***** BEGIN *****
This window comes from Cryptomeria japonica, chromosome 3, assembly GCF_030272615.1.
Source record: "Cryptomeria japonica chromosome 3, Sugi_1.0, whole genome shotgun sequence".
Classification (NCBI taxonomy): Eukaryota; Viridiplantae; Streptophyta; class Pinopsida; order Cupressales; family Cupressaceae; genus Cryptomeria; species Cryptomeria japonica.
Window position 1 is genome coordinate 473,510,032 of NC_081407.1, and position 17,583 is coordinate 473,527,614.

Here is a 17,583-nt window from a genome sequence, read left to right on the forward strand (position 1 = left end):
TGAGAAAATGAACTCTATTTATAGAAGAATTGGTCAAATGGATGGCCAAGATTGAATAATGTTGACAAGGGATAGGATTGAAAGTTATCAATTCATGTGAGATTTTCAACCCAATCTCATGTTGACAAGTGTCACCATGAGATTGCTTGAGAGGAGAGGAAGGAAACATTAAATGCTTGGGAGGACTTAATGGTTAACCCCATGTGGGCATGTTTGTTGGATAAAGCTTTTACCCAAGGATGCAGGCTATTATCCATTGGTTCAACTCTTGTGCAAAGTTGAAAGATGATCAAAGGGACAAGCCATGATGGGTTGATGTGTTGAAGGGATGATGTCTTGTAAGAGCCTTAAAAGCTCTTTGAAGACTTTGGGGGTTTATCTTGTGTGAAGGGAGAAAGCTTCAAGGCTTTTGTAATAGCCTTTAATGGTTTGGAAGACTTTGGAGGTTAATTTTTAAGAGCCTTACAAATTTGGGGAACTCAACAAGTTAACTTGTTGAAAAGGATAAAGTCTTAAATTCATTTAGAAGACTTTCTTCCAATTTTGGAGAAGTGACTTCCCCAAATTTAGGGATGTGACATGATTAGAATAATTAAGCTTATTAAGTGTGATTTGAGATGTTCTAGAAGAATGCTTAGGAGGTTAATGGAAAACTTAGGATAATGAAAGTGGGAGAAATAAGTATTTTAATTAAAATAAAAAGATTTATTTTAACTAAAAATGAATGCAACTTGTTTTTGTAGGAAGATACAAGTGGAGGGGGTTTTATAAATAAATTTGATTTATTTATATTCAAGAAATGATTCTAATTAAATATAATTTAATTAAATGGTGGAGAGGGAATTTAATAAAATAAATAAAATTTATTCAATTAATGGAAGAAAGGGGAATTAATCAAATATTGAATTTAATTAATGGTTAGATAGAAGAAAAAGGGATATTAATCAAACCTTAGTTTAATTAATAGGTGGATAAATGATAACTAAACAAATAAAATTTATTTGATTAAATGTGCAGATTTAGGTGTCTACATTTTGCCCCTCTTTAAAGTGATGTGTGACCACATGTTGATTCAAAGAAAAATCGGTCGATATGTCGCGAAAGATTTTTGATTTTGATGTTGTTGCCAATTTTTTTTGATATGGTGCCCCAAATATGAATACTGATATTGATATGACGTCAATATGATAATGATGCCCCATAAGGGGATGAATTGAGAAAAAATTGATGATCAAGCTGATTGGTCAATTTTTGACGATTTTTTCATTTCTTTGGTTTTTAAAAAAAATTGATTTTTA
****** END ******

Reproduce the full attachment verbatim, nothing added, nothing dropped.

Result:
This window comes from Cryptomeria japonica, chromosome 3, assembly GCF_030272615.1.
Source record: "Cryptomeria japonica chromosome 3, Sugi_1.0, whole genome shotgun sequence".
Classification (NCBI taxonomy): Eukaryota; Viridiplantae; Streptophyta; class Pinopsida; order Cupressales; family Cupressaceae; genus Cryptomeria; species Cryptomeria japonica.
Window position 1 is genome coordinate 473,510,032 of NC_081407.1, and position 17,583 is coordinate 473,527,614.

Here is a 17,583-nt window from a genome sequence, read left to right on the forward strand (position 1 = left end):
TGAGAAAATGAACTCTATTTATAGAAGAATTGGTCAAATGGATGGCCAAGATTGAATAATGTTGACAAGGGATAGGATTGAAAGTTATCAATTCATGTGAGATTTTCAACCCAATCTCATGTTGACAAGTGTCACCATGAGATTGCTTGAGAGGAGAGGAAGGAAACATTAAATGCTTGGGAGGACTTAATGGTTAACCCCATGTGGGCATGTTTGTTGGATAAAGCTTTTACCCAAGGATGCAGGCTATTATCCATTGGTTCAACTCTTGTGCAAAGTTGAAAGATGATCAAAGGGACAAGCCATGATGGGTTGATGTGTTGAAGGGATGATGTCTTGTAAGAGCCTTAAAAGCTCTTTGAAGACTTTGGGGGTTTATCTTGTGTGAAGGGAGAAAGCTTCAAGGCTTTTGTAATAGCCTTTAATGGTTTGGAAGACTTTGGAGGTTAATTTTTAAGAGCCTTACAAATTTGGGGAACTCAACAAGTTAACTTGTTGAAAAGGATAAAGTCTTAAATTCATTTAGAAGACTTTCTTCCAATTTTGGAGAAGTGACTTCCCCAAATTTAGGGATGTGACATGATTAGAATAATTAAGCTTATTAAGTGTGATTTGAGATGTTCTAGAAGAATGCTTAGGAGGTTAATGGAAAACTTAGGATAATGAAAGTGGGAGAAATAAGTATTTTAATTAAAATAAAAAGATTTATTTTAACTAAAAATGAATGCAACTTGTTTTTGTAGGAAGATACAAGTGGAGGGGGTTTTATAAATAAATTTGATTTATTTATATTCAAGAAATGATTCTAATTAAATATAATTTAATTAAATGGTGGAGAGGGAATTTAATAAAATAAATAAAATTTATTCAATTAATGGAAGAAAGGGGAATTAATCAAATATTGAATTTAATTAATGGTTAGATAGAAGAAAAAGGGATATTAATCAAACCTTAGTTTAATTAATAGGTGGATAAATGATAACTAAACAAATAAAATTTATTTGATTAAATGTGCAGATTTAGGTGTCTACATTTTGCCCCTCTTTAAAGTGATGTGTGACCACATGTTGATTCAAAGAAAAATCGGTCGATATGTCGCGAAAGATTTTTGATTTTGATGTTGTTGCCAATTTTTTTTGATATGGTGCCCCAAATATGAATACTGATATTGATATGACGTCAATATGATAATGATGCCCCATAAGGGGATGAATTGAGAAAAAATTGATGATCAAGCTGATTGGTCAATTTTTGACGATTTTTTCATTTCTTTGGTTTTTAAAAAAAATTGATTTTTA